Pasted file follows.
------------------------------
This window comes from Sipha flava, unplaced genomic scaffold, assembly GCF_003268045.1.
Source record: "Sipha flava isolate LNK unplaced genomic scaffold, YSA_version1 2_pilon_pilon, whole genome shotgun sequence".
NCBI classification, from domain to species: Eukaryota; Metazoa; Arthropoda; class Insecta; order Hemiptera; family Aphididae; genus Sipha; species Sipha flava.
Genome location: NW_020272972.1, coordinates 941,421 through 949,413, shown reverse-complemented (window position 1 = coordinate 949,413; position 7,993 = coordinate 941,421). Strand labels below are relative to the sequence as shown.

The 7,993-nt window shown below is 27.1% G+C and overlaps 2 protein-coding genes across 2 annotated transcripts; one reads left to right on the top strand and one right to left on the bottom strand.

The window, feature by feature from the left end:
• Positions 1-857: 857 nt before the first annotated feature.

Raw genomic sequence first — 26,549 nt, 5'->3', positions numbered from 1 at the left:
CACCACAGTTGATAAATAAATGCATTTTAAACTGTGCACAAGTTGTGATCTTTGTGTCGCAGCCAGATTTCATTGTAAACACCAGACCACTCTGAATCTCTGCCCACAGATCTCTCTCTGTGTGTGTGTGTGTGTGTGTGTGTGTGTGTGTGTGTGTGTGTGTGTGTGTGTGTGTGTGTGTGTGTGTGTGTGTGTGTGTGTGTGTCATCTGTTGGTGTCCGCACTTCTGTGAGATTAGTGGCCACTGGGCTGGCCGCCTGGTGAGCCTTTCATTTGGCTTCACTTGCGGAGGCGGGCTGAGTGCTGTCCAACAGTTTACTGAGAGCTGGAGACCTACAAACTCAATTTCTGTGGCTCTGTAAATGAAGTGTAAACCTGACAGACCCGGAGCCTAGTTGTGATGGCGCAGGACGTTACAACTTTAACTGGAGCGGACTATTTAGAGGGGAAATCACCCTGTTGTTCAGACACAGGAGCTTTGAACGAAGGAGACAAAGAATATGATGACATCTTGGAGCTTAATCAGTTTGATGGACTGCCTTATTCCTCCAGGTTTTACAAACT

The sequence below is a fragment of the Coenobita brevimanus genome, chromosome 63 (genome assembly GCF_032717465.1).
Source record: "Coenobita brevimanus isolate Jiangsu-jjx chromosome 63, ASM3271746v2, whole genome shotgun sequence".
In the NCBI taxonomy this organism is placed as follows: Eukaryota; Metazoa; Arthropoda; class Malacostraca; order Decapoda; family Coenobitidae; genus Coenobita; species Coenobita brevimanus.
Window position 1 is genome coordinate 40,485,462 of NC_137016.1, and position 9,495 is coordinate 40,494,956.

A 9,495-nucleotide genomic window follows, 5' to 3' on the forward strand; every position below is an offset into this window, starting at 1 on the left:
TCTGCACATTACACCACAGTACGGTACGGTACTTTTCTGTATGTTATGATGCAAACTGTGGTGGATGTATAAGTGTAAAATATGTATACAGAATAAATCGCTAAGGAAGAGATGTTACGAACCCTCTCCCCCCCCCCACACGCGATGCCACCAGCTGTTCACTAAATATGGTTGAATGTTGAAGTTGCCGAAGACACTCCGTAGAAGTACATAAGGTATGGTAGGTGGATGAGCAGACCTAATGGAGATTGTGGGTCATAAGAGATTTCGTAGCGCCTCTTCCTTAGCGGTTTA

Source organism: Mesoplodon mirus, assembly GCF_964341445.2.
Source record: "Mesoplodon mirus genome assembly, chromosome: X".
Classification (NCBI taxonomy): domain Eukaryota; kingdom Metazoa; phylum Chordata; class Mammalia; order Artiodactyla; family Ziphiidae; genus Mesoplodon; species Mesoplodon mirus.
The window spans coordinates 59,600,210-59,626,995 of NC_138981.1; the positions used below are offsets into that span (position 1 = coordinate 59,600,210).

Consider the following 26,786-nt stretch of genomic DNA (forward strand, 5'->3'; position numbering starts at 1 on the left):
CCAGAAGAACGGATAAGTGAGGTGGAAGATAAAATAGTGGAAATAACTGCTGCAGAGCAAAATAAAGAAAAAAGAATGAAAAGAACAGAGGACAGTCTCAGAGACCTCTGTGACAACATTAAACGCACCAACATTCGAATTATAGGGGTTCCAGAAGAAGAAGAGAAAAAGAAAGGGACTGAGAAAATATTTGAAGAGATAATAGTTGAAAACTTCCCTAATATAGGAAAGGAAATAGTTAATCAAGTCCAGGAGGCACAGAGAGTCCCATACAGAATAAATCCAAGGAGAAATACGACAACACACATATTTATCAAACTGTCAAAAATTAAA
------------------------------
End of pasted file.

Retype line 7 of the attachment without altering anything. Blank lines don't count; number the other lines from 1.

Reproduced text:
• Positions 1-857: 857 nt before the first annotated feature.